The potential of muscle-derived progenitors on titanium scaffolds in bone regenerative applications.
Doctoral thesis, UCL (University College London).
Muscle-derived cells (MDCs) are a heterogeneous population consisting of cells that can undergo myogenic differentiation; however, it has emerged that not all MDCs are restricted to the myogenic lineage. This discovery may have many implications; for example, MDCs may be a suitable alternative source of osteogenic cells for bone repair. The currently accepted treatment for bone repair, bone grafting, is often associated with small amount of obtainable bone. Much of the work published regarding the differential potential of MDCs has not, to date, focused on the osteogenic pathway and even fewer studies have been performed on human cells. In this thesis osteogenic MDCs were isolated by differential adhesion to fibronectin (Fn) i.e. MDCsFn and compared with mesenchymal stem cells (MSCs) in relation to their osteogenic potential. The osteogenic potential was assessed by measuring mineralization and relevant gene- and protein- expression. MSCs and MDCsFn had a similar pattern of ALP activity and expression. Furthermore, MSCs and MDCsFn both showed mineralization after 3 weeks measured by Alizarin Red S. A qPCR Array measuring the activity of 46 osteogenic genes also showed similarities in gene expression between the two cell types; however, the MSCs showed a more consistent pattern between patients, compared to MDCsFn. Titanium (Ti) has previously been used as a bone repair scaffold in humans due to its osteoconductivity. The interaction between Ti, of various roughness and hydrophilicity, and the two cell types, i.e. MSCs and MDCsFn, were assessed with relation to biocompatibility. Interestingly, the hydrophilic, rough surface, which has been described as superior in bone formation applications, showed higher levels of cell death, both apoptosis and necrosis, compared to the other tested surfaces for both cell types. In conclusion, due to the similarities between MDCsFn and MSCs there might be possibilities to use the osteogenic fraction in future bone regenerative applications.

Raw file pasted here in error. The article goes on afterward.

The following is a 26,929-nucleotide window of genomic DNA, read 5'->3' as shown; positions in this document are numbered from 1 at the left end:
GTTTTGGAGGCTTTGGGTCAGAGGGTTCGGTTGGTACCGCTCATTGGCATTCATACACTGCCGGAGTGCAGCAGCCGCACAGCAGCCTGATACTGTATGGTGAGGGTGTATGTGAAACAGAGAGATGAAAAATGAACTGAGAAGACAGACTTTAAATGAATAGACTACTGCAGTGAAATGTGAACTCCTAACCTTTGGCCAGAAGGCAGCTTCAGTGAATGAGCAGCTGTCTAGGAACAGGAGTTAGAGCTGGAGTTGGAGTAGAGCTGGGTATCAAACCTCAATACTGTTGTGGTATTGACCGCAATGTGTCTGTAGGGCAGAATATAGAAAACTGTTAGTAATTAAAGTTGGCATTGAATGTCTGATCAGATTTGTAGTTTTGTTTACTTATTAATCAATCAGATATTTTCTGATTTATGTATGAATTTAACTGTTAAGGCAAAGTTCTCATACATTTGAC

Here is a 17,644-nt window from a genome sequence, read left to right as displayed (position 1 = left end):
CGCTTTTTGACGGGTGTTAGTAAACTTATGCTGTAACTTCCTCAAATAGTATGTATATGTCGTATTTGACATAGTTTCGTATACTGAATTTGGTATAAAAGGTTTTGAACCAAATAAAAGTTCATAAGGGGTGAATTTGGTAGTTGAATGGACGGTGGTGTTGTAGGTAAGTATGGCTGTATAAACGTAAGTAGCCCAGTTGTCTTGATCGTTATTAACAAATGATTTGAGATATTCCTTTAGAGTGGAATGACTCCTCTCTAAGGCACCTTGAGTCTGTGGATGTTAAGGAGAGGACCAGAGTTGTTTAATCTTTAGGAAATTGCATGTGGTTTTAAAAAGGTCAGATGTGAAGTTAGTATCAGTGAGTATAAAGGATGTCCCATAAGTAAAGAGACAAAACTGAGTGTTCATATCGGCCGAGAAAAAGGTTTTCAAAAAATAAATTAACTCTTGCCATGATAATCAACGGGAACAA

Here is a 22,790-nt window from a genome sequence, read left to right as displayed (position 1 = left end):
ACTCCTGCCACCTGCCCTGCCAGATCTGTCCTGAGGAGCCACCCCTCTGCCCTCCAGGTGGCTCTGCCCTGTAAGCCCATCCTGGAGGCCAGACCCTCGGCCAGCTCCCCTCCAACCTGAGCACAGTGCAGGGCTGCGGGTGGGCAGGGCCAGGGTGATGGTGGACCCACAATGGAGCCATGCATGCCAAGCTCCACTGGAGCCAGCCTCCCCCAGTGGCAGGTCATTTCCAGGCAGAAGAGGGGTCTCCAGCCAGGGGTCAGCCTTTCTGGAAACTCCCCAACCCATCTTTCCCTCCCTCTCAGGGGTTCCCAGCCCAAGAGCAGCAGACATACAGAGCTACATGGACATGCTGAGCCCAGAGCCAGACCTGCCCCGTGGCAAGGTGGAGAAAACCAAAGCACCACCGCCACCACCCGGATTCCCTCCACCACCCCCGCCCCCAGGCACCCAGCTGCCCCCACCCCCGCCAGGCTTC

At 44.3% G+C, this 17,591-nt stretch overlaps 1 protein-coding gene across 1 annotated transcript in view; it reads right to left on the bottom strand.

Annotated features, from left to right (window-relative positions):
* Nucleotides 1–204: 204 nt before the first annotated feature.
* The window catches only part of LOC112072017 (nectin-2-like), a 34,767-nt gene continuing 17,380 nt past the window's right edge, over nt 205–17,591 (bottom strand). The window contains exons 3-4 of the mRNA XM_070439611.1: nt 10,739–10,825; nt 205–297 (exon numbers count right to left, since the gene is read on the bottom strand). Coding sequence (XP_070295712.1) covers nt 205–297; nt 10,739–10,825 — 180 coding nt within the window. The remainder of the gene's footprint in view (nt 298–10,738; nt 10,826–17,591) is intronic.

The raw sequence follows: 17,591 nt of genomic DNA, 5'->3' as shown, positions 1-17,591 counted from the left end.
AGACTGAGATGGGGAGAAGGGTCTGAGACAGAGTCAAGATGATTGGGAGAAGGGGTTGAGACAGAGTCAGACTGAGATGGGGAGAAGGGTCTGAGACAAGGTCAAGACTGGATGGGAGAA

|Title:||The potential of muscle-derived progenitors on titanium scaffolds in bone regenerative applications|
|Open access status:||An open access version is available from UCL Discovery|
|UCL classification:||UCL > School of Life and Medical Sciences > Faculty of Medical Sciences > Eastman Dental Institute|
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